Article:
One specific and deeply troubling form of stigma is that exhibited by health care professionals themselves, and some anti-stigma campaigns have been specifically aimed at physicians, nurses and other health care providers [14]. A patient would be less likely to seek and/or adhere to treatment when he or she does not trust the professionals administering the treatment. Additionally, health care professionals can advocate for public policy changes that might assist and support the mentally ill in places of employment, health care institutions, schools and other arenas of public and private life. Reduction of stigma within the medical community hopefully would encourage this type of political action [4].

If the stigmatization of mentally ill individuals is not countered and eliminated, progress towards improving the overall mental health of our society will always be hindered. The first steps might be increased research into fully understanding the nature of stigma, the factors which determine degree of stigmatization, and the effects of stigma upon the mentally ill: some experts in the field express doubt that research performed to date has adequately addressed these issues [10]. Better research methods for assessing the effectiveness of anti-stigma programs certainly would help as well, especially because there exists debate about what type of program is best. In the end, efforts to end stigmatization will require sustained and persistent work on the part of the medical community, policy makers, the popular media and general public altogether.


1. Mental Health: A Report of the Surgeon General. Washington, DC, US Department of Heath and Human Services, 1999.

2. Link BG, Phelan JC, Bresnahan M, et al: Public conceptions of mental illness: labels, causes, dangerousness and social distance. American Journal of Public Health 89:1328-1333, 1999.

3. Crisp AH, Gelder MG, Rex S, et al: Stigmatisation of people with mental illnesses. British Journal Psychiatry 177:4-7, 2000.

4. Halter MJ: Stigma and help seeking related to depression: a study of nursing students. Journal of Psychosocial Nursing and Mental Health Services 2:42-51, 2004.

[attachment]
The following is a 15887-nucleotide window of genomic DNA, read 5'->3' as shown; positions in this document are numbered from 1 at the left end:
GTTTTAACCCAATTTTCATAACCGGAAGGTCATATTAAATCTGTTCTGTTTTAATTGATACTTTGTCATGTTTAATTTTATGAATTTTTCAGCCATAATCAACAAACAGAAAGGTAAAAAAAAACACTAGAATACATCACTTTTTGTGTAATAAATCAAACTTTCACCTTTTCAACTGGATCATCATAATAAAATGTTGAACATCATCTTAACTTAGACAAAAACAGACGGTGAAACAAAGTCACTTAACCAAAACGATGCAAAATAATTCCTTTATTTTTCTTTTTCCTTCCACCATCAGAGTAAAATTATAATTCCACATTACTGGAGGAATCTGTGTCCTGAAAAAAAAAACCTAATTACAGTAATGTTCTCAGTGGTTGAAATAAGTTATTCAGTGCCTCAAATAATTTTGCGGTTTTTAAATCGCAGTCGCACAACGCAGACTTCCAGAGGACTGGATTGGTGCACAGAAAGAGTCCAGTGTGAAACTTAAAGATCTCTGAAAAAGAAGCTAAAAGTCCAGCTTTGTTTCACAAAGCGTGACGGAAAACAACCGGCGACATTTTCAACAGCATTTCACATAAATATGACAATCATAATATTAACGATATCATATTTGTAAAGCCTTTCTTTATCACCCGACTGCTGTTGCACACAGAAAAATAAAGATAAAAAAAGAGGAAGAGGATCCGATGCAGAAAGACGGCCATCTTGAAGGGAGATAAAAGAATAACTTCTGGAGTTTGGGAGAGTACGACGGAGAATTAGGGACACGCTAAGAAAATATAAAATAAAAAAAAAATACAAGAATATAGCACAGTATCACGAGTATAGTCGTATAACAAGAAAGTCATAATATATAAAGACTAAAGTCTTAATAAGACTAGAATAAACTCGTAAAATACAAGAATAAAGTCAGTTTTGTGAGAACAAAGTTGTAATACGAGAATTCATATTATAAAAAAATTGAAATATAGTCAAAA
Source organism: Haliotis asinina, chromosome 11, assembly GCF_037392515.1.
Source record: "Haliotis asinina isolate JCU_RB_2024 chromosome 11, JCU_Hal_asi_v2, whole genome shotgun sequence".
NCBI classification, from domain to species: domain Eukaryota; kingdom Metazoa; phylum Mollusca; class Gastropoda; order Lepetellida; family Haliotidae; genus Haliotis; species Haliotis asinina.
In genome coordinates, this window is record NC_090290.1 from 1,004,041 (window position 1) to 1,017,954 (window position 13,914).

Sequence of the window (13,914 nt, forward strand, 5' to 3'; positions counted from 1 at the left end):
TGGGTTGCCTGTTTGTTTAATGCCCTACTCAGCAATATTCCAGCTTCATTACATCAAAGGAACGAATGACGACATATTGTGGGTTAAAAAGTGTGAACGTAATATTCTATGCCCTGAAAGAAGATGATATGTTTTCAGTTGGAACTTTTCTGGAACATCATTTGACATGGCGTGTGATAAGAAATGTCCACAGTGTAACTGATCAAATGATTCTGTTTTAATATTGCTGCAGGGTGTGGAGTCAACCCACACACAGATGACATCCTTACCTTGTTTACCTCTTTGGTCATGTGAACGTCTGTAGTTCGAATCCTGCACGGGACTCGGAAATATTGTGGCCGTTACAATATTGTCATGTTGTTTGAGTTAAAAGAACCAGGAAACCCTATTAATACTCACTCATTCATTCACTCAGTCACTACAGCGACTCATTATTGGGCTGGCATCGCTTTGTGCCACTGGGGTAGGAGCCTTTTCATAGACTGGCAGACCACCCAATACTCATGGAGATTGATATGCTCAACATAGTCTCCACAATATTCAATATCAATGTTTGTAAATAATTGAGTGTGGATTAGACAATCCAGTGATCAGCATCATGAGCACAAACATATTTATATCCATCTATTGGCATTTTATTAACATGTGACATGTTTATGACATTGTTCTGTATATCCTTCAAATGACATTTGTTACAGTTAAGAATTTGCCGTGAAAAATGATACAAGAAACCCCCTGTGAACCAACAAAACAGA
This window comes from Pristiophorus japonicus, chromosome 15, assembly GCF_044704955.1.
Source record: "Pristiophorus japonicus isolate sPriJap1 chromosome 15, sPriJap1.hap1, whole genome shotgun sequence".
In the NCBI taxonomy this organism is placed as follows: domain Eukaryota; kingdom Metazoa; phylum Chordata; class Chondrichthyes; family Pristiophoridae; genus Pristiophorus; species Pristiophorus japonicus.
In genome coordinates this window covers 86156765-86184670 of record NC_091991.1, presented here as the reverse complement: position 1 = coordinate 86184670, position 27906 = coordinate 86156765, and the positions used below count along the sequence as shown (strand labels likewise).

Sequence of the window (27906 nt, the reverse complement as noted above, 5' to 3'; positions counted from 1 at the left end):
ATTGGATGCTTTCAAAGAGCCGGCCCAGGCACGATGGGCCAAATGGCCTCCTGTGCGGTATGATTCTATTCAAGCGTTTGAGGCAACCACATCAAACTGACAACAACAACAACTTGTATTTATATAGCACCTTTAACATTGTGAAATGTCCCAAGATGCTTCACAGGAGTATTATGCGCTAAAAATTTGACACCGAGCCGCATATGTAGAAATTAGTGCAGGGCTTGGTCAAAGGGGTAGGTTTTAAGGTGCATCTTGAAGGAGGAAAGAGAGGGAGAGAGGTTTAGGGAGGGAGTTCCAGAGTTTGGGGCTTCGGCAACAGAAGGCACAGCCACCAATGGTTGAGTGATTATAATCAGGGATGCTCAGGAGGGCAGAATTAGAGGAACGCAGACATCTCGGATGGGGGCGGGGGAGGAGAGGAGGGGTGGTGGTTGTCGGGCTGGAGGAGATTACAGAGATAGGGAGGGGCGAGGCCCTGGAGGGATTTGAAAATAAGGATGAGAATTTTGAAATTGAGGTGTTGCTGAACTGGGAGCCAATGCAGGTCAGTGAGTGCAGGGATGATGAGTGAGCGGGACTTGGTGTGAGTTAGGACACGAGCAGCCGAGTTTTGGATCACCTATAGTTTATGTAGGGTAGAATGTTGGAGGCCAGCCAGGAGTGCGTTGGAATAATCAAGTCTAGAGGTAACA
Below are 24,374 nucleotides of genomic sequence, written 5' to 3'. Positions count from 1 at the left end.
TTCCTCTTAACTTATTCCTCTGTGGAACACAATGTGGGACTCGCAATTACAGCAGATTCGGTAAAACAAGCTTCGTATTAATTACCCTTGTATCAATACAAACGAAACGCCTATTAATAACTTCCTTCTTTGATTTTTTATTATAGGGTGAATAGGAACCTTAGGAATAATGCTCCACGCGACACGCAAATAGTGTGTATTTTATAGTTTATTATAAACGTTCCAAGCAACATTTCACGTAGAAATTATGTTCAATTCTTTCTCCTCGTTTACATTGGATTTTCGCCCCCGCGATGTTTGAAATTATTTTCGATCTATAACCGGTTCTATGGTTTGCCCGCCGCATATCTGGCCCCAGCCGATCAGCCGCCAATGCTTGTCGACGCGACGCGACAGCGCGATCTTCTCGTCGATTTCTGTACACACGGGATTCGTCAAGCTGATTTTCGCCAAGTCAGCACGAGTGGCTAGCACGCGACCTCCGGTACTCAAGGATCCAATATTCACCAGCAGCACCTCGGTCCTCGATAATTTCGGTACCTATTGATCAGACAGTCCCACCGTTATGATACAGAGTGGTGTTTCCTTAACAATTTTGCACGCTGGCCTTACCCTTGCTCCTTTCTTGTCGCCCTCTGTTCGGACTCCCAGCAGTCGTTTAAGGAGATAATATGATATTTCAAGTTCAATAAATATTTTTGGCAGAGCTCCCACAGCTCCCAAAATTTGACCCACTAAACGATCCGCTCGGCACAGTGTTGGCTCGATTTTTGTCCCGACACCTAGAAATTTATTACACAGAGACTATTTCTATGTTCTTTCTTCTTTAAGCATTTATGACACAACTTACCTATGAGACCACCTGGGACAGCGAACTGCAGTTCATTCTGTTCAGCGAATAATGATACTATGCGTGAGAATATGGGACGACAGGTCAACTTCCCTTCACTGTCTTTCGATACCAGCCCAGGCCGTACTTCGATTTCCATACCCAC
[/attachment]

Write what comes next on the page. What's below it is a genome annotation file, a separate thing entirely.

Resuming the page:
5. Sirey J, Bruce ML, Alexopoulos GS, et al.: Perceived stigma and patient-rated severity of illness as predictors of antidepressant drug adherence. Psychiatric Services 52:1615-1620, 2001.

6. Perlick DA: Special section on stigma as a barrier to recovery: introduction. Psychiatric Services 52:1613-1614, 2001

7. Link BG, Struening EL, Neese-Todd S, et al: The consequences of stigma for the self-esteem of people with mental illnesses. Psychiatric Services 52:1621-1626, 2001

8. Mann CE and Himelein MJ: Factors associated with stigmatization of persons with mental illness. Psychiatric Services 55:185-187, 2001

9. Lauber C, Nordt C, Falcato L, et al: Factors influencing social distance toward people with mental illness. Community Mental Health Journal 40:265-274, 2004

10. Hinshaw SP and Cicchetti D: Stigma and mental disorder: conceptions of illness, public attitudes, personal disclosure, and social policy. Development and Psychopathology 12:555-598, 2000

11. Ertugrul A and Ulu B: Perception of stigma among patients with schizophrenia. Social Psychiatry and Psychiatric Epidemiology 39:73-77, 2003

12. See, for example, the website of the National Alliance of the Mentally Ill:

13. Phelan JC: Genetic bases of mental illness: a cure for stigma? Trends in Neurosciences 25:430-431, 2002

14. Bolton J: How can we reduce the stigma of mental illness? BMJ Career Focus 326:57, 2003

Report by: Christine Loftus
Writer, Global Neuroscience Initiative Foundation
Faculty, Seattle Central College

Commissioned by: Shaheen Lakhan
Executive Director, Global Neuroscience Initiative Foundation

Shaheen E Lakhan, MD, PhD, MEd, MS, FAAN

Shaheen E Lakhan, MD, PhD, MEd, MS, FAAN, is a board-certified neurologist and pain specialist, medical educator, and scientist. He is the executive director of the Global Neuroscience Initiative Foundation (GNIF). He is a published scholar in biomarkers, biotechnology, education technology, and neurology. He serves on the editorial board of several scholarly publications and has been honored by the U.S. President and Congress.